hjjugovic on LibraryThing More than 1 year ago
I read this book using DailyLit's email program, and really enjoyed it. An idyllic technology-based society suffers a failure of technology and has to rebuild their society while fighting a civil war against a tyrannical and insane leader determined to change the world "for its own good." Fascinating political, military, and societal themes, guaranteed to appeal to any urban homesteader or survivalist. The only time I feel the story slows down is the military training sequence, but I enjoyed it because it was so spot-on for my own basic training experience. There's a Heinlein kind of feel to sensibility that I miss in many newer works. This story stand alone, but I will be reading the sequels. Recommended.
worldsedge on LibraryThing More than 1 year ago
First book in what appears is going to be yet another series of doorstop sized fantasy books. Overall, not too shabby, if you can ignore some rather glaring plot issues. As in: why would the (supposed) genetically engineered Elves have pointy ears? Why would they restore women's periods but not the physics that allows projectile weapons. Also a bit heavy on preaching in at least one area: second amendment rights, of all things. Utopia crashes, the mass of humanity reduced to feudalism, genetic modifications, Then again, when the next book comes out I'll be on the look out for it. And I may go back and look for some of his other works. So, overall I couldn't have found it too bad.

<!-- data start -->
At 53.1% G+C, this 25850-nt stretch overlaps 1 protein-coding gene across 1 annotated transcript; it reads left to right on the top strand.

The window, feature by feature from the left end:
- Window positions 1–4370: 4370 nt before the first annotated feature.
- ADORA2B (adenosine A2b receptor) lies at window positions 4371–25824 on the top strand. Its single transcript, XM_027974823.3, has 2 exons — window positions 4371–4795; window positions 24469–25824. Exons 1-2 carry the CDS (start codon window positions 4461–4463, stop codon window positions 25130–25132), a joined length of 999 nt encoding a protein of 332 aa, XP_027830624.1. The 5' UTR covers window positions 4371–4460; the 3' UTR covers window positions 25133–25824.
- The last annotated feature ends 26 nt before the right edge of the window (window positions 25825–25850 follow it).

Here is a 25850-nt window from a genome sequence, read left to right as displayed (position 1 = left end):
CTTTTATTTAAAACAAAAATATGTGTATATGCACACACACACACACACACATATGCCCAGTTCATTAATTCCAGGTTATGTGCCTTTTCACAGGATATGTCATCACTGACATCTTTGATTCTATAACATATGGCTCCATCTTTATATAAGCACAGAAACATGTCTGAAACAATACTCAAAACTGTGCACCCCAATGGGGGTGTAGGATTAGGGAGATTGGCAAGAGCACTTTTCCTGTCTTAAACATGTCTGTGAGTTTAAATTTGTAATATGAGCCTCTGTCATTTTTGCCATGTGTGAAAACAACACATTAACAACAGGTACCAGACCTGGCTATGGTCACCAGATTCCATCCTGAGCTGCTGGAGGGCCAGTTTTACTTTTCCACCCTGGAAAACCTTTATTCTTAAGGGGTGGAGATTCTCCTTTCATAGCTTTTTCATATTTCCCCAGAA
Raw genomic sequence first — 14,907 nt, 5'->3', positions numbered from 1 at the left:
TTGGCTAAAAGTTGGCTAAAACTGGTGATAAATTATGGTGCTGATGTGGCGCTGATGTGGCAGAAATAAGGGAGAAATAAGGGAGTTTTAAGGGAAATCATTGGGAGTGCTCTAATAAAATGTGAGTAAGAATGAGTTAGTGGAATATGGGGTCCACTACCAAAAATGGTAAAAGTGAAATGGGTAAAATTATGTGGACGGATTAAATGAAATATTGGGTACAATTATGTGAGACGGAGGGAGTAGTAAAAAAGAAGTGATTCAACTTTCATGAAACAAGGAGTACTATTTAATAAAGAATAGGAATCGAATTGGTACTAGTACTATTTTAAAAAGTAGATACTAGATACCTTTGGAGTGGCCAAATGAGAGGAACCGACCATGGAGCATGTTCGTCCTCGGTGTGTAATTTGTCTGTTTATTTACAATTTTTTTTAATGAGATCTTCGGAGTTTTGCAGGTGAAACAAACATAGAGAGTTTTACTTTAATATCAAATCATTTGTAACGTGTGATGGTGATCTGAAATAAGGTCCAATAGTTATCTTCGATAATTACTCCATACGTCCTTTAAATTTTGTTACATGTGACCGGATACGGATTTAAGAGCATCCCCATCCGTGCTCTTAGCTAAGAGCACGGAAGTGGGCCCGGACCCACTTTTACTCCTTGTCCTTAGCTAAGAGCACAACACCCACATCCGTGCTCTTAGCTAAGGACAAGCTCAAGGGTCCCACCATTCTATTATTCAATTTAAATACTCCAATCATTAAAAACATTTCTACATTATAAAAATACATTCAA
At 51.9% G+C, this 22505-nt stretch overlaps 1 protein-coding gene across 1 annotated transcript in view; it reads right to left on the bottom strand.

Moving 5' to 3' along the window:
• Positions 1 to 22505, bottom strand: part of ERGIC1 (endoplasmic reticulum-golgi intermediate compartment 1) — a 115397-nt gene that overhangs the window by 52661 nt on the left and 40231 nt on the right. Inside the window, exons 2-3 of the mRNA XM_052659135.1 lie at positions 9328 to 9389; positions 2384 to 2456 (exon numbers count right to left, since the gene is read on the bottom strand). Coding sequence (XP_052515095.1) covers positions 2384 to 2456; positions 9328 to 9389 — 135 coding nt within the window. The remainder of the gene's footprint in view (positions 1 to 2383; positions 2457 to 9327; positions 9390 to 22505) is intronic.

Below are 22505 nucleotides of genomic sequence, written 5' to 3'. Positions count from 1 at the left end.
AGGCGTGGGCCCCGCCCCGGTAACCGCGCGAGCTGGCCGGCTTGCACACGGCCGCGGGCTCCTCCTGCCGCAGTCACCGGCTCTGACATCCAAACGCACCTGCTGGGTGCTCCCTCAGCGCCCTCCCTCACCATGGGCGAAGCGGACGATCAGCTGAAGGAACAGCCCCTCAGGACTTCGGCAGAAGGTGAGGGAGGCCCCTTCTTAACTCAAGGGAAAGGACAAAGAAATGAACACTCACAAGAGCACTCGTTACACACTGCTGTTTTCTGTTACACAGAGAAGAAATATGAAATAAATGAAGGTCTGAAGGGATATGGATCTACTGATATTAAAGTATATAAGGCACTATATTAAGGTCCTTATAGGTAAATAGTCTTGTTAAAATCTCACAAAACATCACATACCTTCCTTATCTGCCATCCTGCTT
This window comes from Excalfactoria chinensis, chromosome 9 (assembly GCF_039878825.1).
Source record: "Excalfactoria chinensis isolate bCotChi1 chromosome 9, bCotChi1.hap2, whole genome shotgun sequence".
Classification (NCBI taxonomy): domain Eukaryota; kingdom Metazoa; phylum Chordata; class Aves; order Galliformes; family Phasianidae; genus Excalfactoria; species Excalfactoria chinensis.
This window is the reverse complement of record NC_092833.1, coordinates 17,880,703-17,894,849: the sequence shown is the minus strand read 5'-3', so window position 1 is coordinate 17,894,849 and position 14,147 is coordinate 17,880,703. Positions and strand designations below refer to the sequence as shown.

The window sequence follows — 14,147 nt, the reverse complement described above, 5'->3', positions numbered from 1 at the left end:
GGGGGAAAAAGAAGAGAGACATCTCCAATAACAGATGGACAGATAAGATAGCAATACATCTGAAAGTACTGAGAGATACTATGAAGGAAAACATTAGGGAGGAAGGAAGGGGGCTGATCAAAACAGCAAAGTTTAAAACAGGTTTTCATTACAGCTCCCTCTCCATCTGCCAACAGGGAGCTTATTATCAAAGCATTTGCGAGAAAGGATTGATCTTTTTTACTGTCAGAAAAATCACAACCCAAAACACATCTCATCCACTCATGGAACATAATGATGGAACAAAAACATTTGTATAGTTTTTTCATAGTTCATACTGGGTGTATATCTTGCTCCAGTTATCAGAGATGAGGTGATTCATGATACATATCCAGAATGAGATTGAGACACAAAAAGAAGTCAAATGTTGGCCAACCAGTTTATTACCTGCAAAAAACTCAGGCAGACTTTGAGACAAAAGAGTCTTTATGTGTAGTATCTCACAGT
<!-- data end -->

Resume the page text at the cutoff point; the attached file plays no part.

SunnySD on LibraryThing More than 1 year ago
The opening salvo in a so-far four-part series, There will be dragons doesn't exactly open with a bang (no pun intended!). A pampered, petted, soft and sedentary society where crime basically doesn't exist and neither does conflict; where food is plentiful, transportation is easy as a whim, and if you want to be a zebra, a unicorn, a dragon, or even a cloud of nanites, it's possible. With a monitoring Mother computer to keep everyone safe and a thirteen member council to monitor Mother, everything should be serene and peaceful.... Except suddenly it isn't. The Council takes sides and goes to war, dragging the peaceful world along. For a population with no power except that commanded by the Council, no roads, no food supplies, and no survival skills to speak of, life is suddenly very, very difficult. The only hope? Small and scattered groups of reenactors. This is the story - mainly - of Raven't Mill, a tiny dot on the surface of the Earth, and of Duke Edmund, Daneh, Rachel, Herzer and Bast. If they can't hold out, humanity as we know it is pretty much doomed.